During the study phase of the hydropower project, studies and projections are made for a long period of time. The meaning of doing this is by paying attention to the fact that different types of changes will come. However, Director General Chatout says that if the rains start in Baisakh and there is no rain even until saun, it is not logical to link it with climate change.”It doesn’t seem like there will be a situation where all the water will dry up or production from the hydroelectric project will stop in a few years,” he said.

During the pre-feasibility or feasibility study stage of a hydropower project, it is said that the amount of electricity will be produced. After starting to produce the same amount of electricity, it is not produced. It is also seen links to the effects of climate change. Officials of the Power Development Department say that if the output of a project is studied by focusing only on one or two years, even if there is a difference if you look at the period of 20 to 30 years, you will not see any unusual difference.

Director General Chatout also presented an example of the Budhiganga hydroelectric project. Based on the data available by the department, it was found that around 3300 hours of Budhiganga are produced per year.4 years later, when the Trackbell Engineering Company conducted a study based on reality, it was found that 4,250 hours were produced per year. This showed that the water in the river had increased. It will also show a decrease instead of an increase in any other project. However, in general, there is no increasing or decreasing trend in all projects. Therefore, he says, it is difficult to say the impact of climate change until a similar trend is seen. He said that since the project has both decreasing and increasing trends, it cannot be said that it has a climate impact.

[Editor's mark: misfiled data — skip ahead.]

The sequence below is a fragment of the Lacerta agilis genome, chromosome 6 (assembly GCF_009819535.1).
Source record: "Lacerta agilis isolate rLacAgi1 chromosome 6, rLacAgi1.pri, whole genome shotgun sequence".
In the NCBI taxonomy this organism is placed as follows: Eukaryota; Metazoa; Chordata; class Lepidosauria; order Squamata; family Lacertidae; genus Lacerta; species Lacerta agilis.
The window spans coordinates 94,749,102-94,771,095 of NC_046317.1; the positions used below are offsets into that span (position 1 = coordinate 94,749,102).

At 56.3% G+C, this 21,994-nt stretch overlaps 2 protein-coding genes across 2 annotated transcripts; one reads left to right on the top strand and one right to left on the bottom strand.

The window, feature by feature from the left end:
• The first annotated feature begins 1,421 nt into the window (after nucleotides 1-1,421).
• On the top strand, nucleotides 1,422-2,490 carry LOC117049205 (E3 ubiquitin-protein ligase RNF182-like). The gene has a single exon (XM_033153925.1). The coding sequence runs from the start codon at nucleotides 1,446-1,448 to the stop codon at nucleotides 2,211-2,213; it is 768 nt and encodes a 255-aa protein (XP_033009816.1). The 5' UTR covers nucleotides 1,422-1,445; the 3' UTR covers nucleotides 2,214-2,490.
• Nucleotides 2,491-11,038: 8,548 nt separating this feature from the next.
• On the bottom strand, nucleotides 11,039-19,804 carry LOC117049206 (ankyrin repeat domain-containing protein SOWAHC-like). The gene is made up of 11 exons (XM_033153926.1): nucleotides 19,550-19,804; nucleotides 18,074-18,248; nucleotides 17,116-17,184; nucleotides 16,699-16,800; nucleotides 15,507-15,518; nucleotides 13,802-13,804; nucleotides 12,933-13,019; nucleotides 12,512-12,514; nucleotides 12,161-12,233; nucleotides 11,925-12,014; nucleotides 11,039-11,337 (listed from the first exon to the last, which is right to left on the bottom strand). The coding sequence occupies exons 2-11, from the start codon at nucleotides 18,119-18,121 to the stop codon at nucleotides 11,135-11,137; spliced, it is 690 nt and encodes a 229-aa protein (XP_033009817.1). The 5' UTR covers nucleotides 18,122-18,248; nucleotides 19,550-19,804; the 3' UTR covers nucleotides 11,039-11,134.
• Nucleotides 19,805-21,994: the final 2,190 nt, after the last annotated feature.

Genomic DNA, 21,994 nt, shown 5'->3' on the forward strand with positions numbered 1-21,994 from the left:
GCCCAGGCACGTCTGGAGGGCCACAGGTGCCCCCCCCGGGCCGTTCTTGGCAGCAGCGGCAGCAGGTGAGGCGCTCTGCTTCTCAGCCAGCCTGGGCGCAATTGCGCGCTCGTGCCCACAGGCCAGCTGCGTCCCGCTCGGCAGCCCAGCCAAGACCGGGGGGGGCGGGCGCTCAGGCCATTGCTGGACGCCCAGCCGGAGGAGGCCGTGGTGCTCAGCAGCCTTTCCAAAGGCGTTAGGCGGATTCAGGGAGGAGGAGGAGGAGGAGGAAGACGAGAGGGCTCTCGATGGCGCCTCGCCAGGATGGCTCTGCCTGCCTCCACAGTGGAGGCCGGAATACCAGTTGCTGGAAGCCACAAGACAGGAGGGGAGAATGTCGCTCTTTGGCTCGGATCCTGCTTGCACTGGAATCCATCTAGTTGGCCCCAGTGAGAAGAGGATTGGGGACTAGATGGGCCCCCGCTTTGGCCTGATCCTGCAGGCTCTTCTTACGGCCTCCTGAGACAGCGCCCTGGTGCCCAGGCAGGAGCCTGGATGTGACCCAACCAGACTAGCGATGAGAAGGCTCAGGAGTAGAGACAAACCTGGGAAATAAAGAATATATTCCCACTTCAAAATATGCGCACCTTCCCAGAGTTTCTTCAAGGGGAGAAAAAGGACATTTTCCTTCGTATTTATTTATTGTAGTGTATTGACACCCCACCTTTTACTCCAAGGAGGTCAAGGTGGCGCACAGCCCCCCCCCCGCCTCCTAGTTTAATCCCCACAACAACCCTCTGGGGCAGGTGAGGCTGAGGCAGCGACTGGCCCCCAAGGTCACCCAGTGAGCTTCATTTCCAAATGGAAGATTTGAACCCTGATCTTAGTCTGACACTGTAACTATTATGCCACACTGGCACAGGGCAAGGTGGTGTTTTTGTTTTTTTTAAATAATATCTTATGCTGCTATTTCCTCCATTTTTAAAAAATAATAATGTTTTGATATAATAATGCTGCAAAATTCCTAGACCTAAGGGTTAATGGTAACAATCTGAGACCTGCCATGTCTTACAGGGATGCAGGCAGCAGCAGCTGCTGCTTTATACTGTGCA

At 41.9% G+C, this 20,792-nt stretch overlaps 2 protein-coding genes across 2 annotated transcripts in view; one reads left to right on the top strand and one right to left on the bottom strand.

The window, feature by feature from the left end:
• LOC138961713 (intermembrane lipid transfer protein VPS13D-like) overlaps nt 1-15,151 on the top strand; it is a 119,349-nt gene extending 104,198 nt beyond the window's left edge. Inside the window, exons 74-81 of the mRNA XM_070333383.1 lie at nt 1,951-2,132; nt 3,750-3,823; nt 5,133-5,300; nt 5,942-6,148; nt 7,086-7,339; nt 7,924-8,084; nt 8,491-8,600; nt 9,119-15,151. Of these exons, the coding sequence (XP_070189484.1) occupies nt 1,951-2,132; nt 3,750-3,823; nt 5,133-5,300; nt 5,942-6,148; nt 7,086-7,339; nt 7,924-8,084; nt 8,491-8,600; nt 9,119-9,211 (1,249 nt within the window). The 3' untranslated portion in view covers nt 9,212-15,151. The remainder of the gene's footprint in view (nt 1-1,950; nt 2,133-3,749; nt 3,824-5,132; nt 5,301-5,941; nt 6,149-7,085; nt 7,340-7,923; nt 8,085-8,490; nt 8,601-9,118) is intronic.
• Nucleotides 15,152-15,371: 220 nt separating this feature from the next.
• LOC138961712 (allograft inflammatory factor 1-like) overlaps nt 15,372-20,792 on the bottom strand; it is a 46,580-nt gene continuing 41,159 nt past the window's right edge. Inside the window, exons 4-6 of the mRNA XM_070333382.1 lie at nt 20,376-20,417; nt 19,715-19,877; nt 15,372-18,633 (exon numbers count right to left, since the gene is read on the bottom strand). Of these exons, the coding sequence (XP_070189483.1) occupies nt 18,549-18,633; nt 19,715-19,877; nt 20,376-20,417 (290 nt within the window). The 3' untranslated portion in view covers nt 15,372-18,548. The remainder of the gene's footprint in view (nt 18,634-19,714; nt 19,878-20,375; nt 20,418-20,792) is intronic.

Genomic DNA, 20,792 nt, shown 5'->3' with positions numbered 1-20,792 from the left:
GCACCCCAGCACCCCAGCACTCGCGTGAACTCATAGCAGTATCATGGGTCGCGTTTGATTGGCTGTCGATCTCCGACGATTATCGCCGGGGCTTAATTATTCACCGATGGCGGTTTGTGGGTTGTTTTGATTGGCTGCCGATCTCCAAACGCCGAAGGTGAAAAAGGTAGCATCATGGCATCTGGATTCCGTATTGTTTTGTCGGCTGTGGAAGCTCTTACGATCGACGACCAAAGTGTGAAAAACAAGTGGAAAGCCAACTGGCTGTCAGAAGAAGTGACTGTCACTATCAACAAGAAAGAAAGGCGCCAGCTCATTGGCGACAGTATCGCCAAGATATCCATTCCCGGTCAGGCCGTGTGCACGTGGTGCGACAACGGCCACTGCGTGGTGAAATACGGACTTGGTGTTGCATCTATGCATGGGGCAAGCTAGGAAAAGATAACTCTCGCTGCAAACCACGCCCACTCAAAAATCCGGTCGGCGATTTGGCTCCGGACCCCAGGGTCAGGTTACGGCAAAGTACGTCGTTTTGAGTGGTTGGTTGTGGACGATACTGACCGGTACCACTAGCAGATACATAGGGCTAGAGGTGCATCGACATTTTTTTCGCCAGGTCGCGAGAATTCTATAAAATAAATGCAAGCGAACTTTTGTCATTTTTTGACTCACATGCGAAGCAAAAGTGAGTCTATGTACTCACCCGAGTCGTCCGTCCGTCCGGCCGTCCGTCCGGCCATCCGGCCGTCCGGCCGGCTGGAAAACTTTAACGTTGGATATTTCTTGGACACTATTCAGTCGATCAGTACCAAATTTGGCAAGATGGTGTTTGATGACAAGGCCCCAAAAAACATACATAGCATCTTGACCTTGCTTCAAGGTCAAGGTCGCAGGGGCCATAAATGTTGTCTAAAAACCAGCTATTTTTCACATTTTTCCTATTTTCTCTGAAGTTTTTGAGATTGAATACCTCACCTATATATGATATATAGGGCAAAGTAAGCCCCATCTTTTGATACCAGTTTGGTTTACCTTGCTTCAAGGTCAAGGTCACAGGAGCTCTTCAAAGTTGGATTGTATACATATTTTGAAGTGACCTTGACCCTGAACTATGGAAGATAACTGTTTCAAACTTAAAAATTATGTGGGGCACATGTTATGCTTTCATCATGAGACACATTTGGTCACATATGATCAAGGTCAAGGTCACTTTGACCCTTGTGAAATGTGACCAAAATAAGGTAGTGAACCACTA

Role of Nepal in climate change

According to the Ministry of Forests and Environment, 1.9 million people in Nepal are at high risk of climate change. Whereas Nepal emits only 0.027 percent of the world’s greenhouse gases, the rest is produced by developed and developing countries. China’s share is 28 percent while India’s share is 6.55 percent. Nepal is not the main cause of the effects of climate change, but Nepal is at high risk of it. In Nepal, more than 85 percent of natural disasters occur due to water and weather alone.